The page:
By Julie Muhlstein Herald Columnist
Mark Mulligan started out to be a biologist. He switched to journalism after taking a photography class at the University of Texas at Austin, in his home state.
Rikki King was hooked on news by high school. At Washington State University, she became editor-in-chief of the student paper, The Daily Evergreen.
Both are now standout members of The Daily Herald’s staff. You see their names in bylines and credits on stunning photos and front-page stories.
To me, they are respected colleagues and prized friends. Admiration for these talented young pros goes beyond the walls of our tight-knit newsroom.
King and Mulligan were honored Saturday night with two prestigious awards given by the Western Washington Pro Chapter of the Society of Professional Journalists. Other Herald staff members also won awards at the annual gala in Seattle.
The Herald’s chief photographer, Mulligan, 30, was given the Susan Hutchison Bosch Award. Named for a Seattle Post-Intelligencer reporter who was 25 when she died of Hodgkin’s disease in 1971, the award reflects qualities Bosch possessed — “fairness, grace, perseverance and quiet courage,” according to the board that established it.
Mulligan, a Herald photographer for six years, took over as head of the photo staff in early 2013.
“He showed incredible strength by not only stepping up as a leader, but making sure his team truly captured the devastating situation in Oso,” said Ethan Chung, board president of the region’s SPJ chapter.
“This is pretty humbling,” Mulligan said. “Some of the virtues this honor extols are as much how everyone else at The Herald deals with me. It’s a reminder to me to live up to that.”
King, 25, is The Herald’s police and public safety reporter. A 2010 graduate of WSU with a degree in political science, she was one of three honored as SPJ’s New Journalists of the Year.
“The board was thrilled with Rikki King’s nomination,” Chung said. “Her coverage for The Daily Herald was deep and insightful, and we were impressed by how much good work she accomplished in such a short time.”
Nominees for New Journalist of the Year must have worked in a newsroom no more than three years. The awards recognize work done the previous year — this time for 2013. In giving the awards, “the board studies the work closely and considers the breadth of a nominee’s work,” said Chung, deputy editor of 425 Magazine and South Sound Magazine.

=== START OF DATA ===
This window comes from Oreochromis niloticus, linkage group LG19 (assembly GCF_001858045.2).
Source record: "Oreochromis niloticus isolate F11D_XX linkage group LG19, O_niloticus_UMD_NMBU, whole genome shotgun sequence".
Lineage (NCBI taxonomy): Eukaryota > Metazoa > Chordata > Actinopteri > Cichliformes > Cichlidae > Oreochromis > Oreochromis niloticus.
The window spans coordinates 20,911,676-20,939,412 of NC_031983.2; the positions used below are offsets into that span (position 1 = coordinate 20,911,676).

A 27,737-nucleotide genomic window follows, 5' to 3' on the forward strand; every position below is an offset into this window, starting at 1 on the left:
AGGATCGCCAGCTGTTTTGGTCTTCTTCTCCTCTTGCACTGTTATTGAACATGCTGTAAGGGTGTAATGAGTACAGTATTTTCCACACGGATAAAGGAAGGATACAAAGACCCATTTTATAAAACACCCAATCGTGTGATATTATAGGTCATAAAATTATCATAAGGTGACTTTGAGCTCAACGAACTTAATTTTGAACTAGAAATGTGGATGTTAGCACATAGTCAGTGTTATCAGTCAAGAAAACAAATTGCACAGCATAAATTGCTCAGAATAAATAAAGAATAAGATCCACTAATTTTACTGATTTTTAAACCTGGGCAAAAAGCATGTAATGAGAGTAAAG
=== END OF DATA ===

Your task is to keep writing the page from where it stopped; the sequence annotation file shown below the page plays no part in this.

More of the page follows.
With her on-site coverage of the Oso mudslide, King has written compassionately about the tragedy since the first awful days. She has given Herald readers ongoing and investigative coverage of police agencies, fire services, and domestic violence issues.
King, who grew up in California and the Tri-Cities, always loved writing. She was attracted to journalism by the chance to share people’s stories while making a positive difference. Before joining the staff here, King had internships at The Wenatchee World and with The Herald’s editorial staff.
“Reporters get to walk through walls,” she said. “It’s an incredible experience, and you can do more good than not.”
As a police reporter, “I write about the worst things people can do to each other. But the human good I see outweighs it.”
Unlike most media people who swarmed the Oso area after the slide, King is part of that community. She lives in Arlington. Her neighborhood was evacuated the first two nights. While writing news stories about devastating losses, King kept up her journal writing. In one entry, she wrote about crying in her car.
A month after the slide, she was the only Herald reporter to be an up-close witness to President Barack Obama’s Oso visit. It was the second time she had seen the president. She was part of The Herald’s coverage team when Obama visited Everett’s Boeing plant in 2012.
King said covering the law enforcement funerals of Corrections Officer Jayme Biendl, killed at the Monroe Correctional Complex, and State Patrol Trooper Sean O’Connell, who died in an on-duty collision, helped prepare her for other big events.
So much has changed since my start in journalism. Thirty-plus years ago, there was no Twitter, no Facebook, and no website to be updated. Today’s 24-hour nature of news has ratcheted up demands, even as newspaper staffs are smaller.
King and Mulligan shoulder heavy workloads with grit and grace.
They give credit to their colleagues. Mulligan, nominated for the award by longtime Herald photographer Dan Bates, quipped that “you’re only as good as the person who nominates you.” During a challenging time that brought a smaller staff, the sale and move of The Herald, and the Oso slide, Mulligan said he appreciates “how much everyone here has stepped up.”
King’s co-workers Scott North, Eric Stevick and Diana Hefley have been partners and mentors in her law enforcement coverage. “Each of those people has changed who I am,” she said.
Mulligan, who shoots daily assignments while managing the photo staff, values what he called “a luxury at The Herald — you still go look for that one great picture.” With a camera, he captured the faces and pain of people who lost jobs at the Kimberly-Clark mill. He showed the massive devastation of Oso.
Before heading out to photograph a ballgame last week, Mulligan said he always remembers that to those players — or to any subject on any day — “this could be that one moment in their life.”
“Journalism is responsibility,” he said. “You have a responsibility to honor that.”
Julie Muhlstein: 425-339-3460; firstname.lastname@example.org.